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More problems in Miami than Jonathan Martin's absence

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The Jacksonville Jaguars may not win a game this season, but from a front office perspective, they might be Florida's lone outpost of NFL stability. The problems with the Tampa Bay Buccaneers have been well-documented, and reports indicate that the Miami Dolphins have their own issues to address. Offensive tackle Jonathan Martin, a second-round draft pick in 2012, recently left the team without notice and is currently seeking mental counseling.

Unfortunately, this appears to be the tip of the proverbial iceberg when it comes to the Dolphins' problems. Center Mike Pouncey was recently served with a grand jury subpoena related to the Aaron Hernandez case. It's not specifically known how Pouncey may be involved, but he and Hernandez were close friends at the University of Florida, and it's been one more distraction for the team.

Closer to the heart of the matter is the fact that offensive coordinator Mike Sherman has come in for criticism from his own players. Guard Richie Incognito, never afraid to express his opinions, recently told Armando Salguero of the Miami Herald that "I think we should just keep running the football 30, 40 times a game. That's our blueprint for success. We have to run the football for four quarters."

Of course, it might help if Incognito, Pouncey, and their friends blocked more effectively for quarterback Ryan Tannehill. Miami's second-year quarterback has been sacked 32 times this season, the most in the league, and that's a bad situation for an offense that must face the Cincinnati Bengals' impressive front seven on Thursday night.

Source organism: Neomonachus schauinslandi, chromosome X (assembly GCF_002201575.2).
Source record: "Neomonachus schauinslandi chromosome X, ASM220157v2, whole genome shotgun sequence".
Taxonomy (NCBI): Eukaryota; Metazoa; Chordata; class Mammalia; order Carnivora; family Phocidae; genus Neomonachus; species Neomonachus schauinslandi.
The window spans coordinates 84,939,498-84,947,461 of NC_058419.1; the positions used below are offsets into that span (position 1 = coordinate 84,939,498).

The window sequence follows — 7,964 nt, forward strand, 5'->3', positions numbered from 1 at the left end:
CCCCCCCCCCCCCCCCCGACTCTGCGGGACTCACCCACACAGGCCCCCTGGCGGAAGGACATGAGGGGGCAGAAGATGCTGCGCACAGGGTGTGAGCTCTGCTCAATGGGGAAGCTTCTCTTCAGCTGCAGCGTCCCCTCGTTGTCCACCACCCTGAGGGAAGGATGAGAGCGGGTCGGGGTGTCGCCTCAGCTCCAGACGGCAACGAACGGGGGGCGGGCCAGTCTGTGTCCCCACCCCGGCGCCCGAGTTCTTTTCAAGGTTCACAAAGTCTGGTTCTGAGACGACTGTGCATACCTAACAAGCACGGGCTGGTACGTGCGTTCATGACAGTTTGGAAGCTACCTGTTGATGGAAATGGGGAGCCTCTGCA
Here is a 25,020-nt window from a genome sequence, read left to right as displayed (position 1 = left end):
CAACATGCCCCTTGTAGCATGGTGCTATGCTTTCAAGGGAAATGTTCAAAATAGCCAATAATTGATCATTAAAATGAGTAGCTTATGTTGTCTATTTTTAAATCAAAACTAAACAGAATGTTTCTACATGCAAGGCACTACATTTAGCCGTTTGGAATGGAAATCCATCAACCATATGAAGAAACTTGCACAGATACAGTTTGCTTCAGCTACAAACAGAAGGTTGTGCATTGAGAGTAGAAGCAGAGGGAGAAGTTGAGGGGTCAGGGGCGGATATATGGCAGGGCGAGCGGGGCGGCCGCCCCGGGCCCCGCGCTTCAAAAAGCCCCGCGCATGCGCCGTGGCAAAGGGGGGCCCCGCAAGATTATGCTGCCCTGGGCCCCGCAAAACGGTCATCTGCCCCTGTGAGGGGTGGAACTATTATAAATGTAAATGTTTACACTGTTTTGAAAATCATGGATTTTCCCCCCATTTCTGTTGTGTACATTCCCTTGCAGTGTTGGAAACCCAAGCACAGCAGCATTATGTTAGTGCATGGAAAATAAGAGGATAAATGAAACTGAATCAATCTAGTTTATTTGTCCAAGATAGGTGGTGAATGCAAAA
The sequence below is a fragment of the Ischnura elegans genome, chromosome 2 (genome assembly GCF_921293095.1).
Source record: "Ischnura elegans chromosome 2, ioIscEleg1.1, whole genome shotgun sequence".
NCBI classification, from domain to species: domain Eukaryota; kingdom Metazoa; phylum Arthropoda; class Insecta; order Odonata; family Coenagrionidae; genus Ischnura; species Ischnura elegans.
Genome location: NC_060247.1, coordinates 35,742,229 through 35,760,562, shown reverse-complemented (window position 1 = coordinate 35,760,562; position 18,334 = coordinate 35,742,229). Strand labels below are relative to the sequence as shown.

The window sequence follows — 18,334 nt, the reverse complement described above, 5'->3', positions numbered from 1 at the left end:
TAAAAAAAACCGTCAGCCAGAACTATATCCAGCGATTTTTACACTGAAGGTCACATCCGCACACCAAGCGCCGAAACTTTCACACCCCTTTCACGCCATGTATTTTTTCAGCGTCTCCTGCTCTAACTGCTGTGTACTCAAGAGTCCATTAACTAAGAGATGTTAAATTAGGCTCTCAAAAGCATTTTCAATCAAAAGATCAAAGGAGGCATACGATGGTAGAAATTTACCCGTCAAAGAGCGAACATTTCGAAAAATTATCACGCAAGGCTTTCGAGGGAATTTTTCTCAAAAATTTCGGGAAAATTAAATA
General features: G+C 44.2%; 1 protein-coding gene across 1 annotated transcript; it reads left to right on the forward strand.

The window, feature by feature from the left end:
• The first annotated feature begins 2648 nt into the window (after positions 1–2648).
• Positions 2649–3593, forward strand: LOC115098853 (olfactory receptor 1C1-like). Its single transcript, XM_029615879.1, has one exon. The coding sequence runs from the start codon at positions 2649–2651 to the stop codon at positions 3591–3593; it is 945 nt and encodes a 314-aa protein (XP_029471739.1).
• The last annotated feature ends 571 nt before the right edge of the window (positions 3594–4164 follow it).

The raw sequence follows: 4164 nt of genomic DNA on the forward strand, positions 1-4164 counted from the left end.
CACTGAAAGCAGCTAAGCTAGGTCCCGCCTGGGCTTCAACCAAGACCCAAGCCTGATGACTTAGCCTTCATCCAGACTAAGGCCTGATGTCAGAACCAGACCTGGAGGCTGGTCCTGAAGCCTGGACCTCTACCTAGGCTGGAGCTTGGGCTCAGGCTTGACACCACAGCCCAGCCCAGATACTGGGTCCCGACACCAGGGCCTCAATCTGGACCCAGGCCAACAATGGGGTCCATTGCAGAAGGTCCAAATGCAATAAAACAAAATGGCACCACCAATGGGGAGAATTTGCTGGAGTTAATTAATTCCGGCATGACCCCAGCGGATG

Moreover, one high-ranking source told Salguero that Sherman is missing the boat on "101 things" -- i.e., the basic mechanics of the offensive philosophy. The course said that he was "dumbfounded" by Sherman's approach.

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One part of that approach was supposed to be an effective chemistry between Tannehill and former Pittsburgh Steelers receiver Mike Wallace, signed by the Dolphins to a five-year, $60 million contract in March. Wallace has caught just 30 passes for 398 yards and one touchdowns, and he has repeatedly expressed his own frustration with his new offense.

“We’ve got to be able to throw the ball deep,” Wallace recently told Barry Jackson of the Herald. “We have to be able to back people up and not have people sitting us. We have to balance it out.”

So, everyone seems to have a different idea how this offense should run. Second-year head coach Joe Philbin said this week in a conference call with the Cincinnati media that he's not concerned about Wallace's outbursts.

“He’s doing a good job.  He’s fitting in well in the locker room.  He’s been productive on the field.  I think he’s improving and we’re looking forward to seeing if we can spring him loose obviously a few more times than we have.  He’s got one touchdown pass in seven games but we like the fact, we’re a little bit like the Bengals, I think it’s a positive that we have a number of receivers that have multiple catches as well as the tight end.  I think that’s good for our football team.”

But as Salguero reported, Philbin has an advisor to help him deal with the media, as his encounters with the fifth estate had become increasingly tense. Executive Vice President of Football Administration Dawn Aponte, hired during the Bill Parcells era to help manage the salary cap, now meets with Philbin before nearly every interview to go over the game plan. Aponte took that responsibility when she clashed with general manager Jeff Ireland.

Not every team in trouble has a winless record to show for its efforts. The 3-4 Dolphins have the look of a contender at times, but they appear to be failing what John Updike once called the tissue-thin difference between a thing done well and a thing done ill.”

And at this rate, it won't be long before many in the Dolphins' front office are prompted to say, "Adieu."

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